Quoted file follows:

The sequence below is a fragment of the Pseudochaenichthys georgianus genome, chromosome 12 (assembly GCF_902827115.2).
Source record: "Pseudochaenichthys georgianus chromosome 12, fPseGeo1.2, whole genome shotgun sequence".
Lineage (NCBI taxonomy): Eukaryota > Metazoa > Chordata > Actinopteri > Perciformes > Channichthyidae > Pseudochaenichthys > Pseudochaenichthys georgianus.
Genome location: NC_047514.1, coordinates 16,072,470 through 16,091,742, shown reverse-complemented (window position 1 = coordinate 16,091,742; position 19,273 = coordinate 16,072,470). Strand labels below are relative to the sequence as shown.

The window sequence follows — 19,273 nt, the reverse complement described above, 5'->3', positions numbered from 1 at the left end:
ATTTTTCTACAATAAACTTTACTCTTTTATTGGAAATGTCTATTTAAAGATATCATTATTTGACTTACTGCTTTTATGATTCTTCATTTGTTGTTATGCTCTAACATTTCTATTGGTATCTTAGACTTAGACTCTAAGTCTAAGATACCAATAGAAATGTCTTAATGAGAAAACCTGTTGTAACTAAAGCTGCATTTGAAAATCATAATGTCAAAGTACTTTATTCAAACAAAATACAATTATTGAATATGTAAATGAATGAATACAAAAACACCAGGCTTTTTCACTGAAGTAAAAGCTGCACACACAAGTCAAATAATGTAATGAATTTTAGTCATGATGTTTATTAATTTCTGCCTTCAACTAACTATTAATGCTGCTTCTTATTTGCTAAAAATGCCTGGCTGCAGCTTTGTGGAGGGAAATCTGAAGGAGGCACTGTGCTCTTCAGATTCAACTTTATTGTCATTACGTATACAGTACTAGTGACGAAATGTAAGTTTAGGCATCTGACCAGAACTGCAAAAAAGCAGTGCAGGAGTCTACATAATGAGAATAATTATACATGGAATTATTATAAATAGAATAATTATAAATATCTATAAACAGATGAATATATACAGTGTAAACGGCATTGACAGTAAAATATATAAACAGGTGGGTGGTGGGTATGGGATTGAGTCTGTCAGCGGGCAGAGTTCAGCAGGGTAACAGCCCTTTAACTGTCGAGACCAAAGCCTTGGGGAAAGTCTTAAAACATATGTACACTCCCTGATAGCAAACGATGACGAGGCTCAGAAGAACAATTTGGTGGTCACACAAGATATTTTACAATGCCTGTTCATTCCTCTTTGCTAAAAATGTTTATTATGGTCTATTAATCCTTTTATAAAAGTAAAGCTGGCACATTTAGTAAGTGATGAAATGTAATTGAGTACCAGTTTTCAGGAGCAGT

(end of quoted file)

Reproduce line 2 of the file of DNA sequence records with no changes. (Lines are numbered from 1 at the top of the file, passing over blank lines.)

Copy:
Source record: "Pseudochaenichthys georgianus chromosome 12, fPseGeo1.2, whole genome shotgun sequence".